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Chad Duppstadt: U.S. on verge of major EV moment

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As a U.S. Army veteran, I’m not someone that most would expect to speak up about electric cars and transportation. I am no far-left environmentalist. However, I believe we should all be good stewards of our earth, and that EVs are a clear path toward a cleaner planet while advancing American energy independence. Our country cannot miss out on the current momentum to improve our planet and advance our national security.

Our world currently sits in a volatile state, and energy security is a major concern of mine. Today, the United States accounts for one-fifth of the daily global oil supply, making us the largest consumer of oil in the world. More than 70% of that oil goes to powering our transportation system.

Our transportation system drives, literally and figuratively, nearly every aspect of our economy and our daily lives. We’ve seen throughout history the ripples that gas shortages can send out, impacting everything from the groceries to holiday travel to vacation trips to the beach. Current oil markets are shaky and subject to price spikes that the U.S. can do very little to avoid or adjust.

Oil markets are dominated by OPEC and Russia, countries that oppose our American ideals, threaten our economic sovereignty and disrupt our foreign policy priorities. The Unites States spends $81 billion every year to protect oil supplies in the Persian Gulf alone.

Transitioning to EVs is the United States’ best chance to break out of oil’s stronghold and swap reliance on unpredictable petroleum for more resilient, domestically produced electricity.

EVs produce no tailpipe emissions, improving our air quality and public health. EVs provide reduced maintenance costs and significant fuel savings to drivers. America’s current auto sector supports 9.9 million jobs and generates nearly $1 trillion each year. Production of EVs offers the U.S. a chance to maintain leadership in auto manufacturing and create the workforce of tomorrow. Building, driving and charging electric vehicles in the U.S. represents job opportunities across the entire EV supply chain — from mining minerals for EV batteries to rolling cars off assembly lines.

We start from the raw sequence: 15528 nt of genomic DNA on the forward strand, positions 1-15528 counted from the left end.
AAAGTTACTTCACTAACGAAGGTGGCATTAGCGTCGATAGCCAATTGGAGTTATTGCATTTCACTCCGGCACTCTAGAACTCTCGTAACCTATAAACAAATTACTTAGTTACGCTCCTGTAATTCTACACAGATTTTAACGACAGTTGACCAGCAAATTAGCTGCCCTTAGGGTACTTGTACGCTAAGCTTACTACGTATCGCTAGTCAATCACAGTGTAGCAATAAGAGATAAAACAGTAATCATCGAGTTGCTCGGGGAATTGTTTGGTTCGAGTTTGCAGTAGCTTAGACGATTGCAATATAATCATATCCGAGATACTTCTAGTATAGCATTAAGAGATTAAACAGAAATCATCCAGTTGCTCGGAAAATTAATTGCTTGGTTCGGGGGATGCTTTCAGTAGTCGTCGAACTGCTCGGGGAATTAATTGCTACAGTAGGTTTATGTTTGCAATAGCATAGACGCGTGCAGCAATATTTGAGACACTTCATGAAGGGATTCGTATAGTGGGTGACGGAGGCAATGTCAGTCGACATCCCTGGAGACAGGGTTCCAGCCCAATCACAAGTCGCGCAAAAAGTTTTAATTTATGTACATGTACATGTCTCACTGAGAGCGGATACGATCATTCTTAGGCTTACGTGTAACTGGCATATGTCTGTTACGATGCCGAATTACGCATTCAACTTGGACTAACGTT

But simply importing EVs and batteries won’t strengthen our national security. We can’t just trade Middle Eastern oil for Chinese batteries.

As a nation, we have already taken the first steps to maintain leadership in transportation and manufacturing. The House of Representatives recently passed the Build Back Better act , building on the initiatives signed into law by President Biden in the Infrastructure Investment and Jobs Act (IIJA).

In the Bipartisan Infrastructure Law, the U.S. has committed to meeting the EV moment by investing $5 billion to build out a nationwide charging network; $2.5 billion in grants for EV charging stations, focusing on disadvantaged and rural communities; $2.5 billion for upgrading aging, dirty school buses with electric ones; and $6.1 billion in grants for EV battery processing, manufacturing and recycling.

These are promising first steps in the transition to EVs. We are closer than ever to meeting this EV moment and ditching our oil dependency. However, we need bolder action and firmer commitments to establish the U.S. jobs, security, and other benefits that a fully electrified transportation system will bring. We must emphasize to all levels of government that programs and laws encouraging, not discouraging, EV purchases are needed. We must modernize our outdated power grids to sustain the growing energy demand while protecting us from those wishing to do us harm. We must also find efficient means to transport alternative energy sources like wind and solar across long distances.

The Build Back Better Act, and the EV provisions it includes, cannot die in the Senate. Our senators must see this act through Congress and into law and ensure that America is properly funded and prepared to meet our EV moment. At home, Governor Tom Wolf and our legislators must join states from across the country in transitioning our most fuel intensive vehicles to American-built and American-powered EVs.

EVs are coming fast, and we need to be faster to meet this moment and come out on top. There’s no time to waste. Let’s get EVs across the finish line.



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